Early St. Peter sandstone 0-90 Coarse rounded to subangular sand interbedded with green shale.
Rocks of Arbuckle age in Oklahoma Undivided Cotter dolomite and Jefferson City dolomite 0-400* Upper part, abundant chert of variable character, much oolitic chert, oolites, commonly, brown or translucent in light colored matrix; lower part, less cherty, predominantly white and in lesser volume. Tripoli-like chert increasingly common in insoluble residues toward the base.
Roubidoux dolomite 0-247 Sand less abundant than in Missouri. Generally, sandy dolomite in Kansas. Sand in most Kansas areas fine-grained, commonly, with secondary enlargement.
Undivided Gasconade dolomite and Van Buren formation 0-50* Chert abundant in upper part, chert is dense, gray to dark to dark bluish. In lower part, chert is dense white to quartzose, grading downward to white doloclastic chert. Gunter sandstone or sandy dolomite member at base.
Cambrian Late Eminence dolomite 0-35* Chert, vitreous to quartzose, light bluish gray, characterized in insoluble residues by lace-like structure due to the abundance of fine dolocasts.
Bonneterre dolomite 0-183* Noncherty dolomite with abundant glauconite.
  Lamotte sandstone 0-80 Coarse angular to rounded poorly sorted sand.
Pre-Cambrian     Pre-Cambrian rocks   Arkose; granite.
The nomenclature and classification follow the usage of the State Geological Survey of Kansas.
*(Keroher and Kirby, 1948)

The sequence of formations of Pennsylvanian, Permian, and Cretaceous age is given in the chapters dealing with the stratigraphy of these systems. The age classification and nomenclature used in the report accord with the usage of the Kansas Geological Survey.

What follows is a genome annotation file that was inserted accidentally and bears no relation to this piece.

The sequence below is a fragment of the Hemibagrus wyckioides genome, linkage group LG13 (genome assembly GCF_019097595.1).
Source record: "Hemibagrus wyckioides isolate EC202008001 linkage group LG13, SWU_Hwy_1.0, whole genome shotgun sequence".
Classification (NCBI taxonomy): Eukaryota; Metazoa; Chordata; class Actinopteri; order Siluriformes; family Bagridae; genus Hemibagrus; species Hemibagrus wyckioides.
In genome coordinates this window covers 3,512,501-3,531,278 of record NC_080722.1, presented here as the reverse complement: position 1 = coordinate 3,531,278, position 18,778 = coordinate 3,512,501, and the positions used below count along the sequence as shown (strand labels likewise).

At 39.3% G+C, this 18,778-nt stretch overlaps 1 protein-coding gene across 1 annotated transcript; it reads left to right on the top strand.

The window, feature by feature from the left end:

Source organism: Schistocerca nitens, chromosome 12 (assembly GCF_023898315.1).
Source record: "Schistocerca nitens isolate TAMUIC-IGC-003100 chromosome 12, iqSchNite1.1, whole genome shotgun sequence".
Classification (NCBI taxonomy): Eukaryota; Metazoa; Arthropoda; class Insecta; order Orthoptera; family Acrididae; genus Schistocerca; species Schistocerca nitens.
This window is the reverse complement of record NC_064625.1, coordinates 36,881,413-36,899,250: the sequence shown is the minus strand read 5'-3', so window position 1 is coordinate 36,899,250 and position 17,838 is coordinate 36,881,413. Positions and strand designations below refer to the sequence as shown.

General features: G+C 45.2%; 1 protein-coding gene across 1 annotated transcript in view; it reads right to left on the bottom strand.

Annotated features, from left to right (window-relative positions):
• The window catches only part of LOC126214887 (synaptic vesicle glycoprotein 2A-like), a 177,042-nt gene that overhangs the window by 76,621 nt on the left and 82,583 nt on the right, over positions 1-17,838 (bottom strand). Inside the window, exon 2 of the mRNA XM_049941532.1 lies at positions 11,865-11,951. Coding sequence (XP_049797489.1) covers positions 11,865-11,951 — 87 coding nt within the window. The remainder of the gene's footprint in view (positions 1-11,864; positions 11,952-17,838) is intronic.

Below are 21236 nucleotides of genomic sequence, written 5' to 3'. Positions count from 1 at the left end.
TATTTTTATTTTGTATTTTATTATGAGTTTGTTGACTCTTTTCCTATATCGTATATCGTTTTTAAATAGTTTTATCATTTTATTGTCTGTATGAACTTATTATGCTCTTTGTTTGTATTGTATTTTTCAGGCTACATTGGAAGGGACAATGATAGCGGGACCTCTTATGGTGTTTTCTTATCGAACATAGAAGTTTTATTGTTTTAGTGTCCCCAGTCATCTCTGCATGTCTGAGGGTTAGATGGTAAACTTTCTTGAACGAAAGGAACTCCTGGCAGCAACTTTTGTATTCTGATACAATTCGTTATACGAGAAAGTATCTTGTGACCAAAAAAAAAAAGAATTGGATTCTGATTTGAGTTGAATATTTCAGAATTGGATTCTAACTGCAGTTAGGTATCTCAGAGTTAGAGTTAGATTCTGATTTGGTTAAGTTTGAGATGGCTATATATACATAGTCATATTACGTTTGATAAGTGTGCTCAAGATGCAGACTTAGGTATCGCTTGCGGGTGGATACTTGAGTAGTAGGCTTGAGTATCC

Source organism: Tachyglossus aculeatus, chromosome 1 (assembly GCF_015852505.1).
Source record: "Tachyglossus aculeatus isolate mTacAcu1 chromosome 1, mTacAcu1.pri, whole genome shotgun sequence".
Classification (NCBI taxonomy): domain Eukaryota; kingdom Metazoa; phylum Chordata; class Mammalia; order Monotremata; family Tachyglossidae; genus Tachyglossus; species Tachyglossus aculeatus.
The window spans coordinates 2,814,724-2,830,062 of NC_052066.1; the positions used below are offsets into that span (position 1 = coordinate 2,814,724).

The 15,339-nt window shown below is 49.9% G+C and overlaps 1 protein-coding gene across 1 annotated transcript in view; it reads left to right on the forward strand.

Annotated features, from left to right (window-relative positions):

The accompanying thickness maps show the approximate present distribution and thickness of formations and groups of formations that were affected by similar structural development. The maps show, also, the areas from which various formations that were once present have been eroded. The cross section accompanying each map is designed to show the relation of each formation or sequence to the overlying and underlying rocks.

Pre-Cambrian Rocks

The oldest rocks known in the Middle West consist of various types of igneous and volcanic rocks and altered sedimentary rocks which are generally classified collectively as Pre-Cambrian. They are nearly everywhere covered by younger deposits but come to the surface in the Arbuckle and Wichita Mountains of Oklahoma, in the St. Francois Mountains of southeastern Missouri, in southeastern South Dakota and adjoining parts of Iowa and Minnesota, in the Black Hills of South Dakota and Wyoming, and in Colorado. In the Salina basin, which is roughly central to these outcrops, the Pre-Cambrian rocks lie deep beneath a variable thickness of sedimentary rocks that include representatives of nearly all ages from Cambrian to Recent.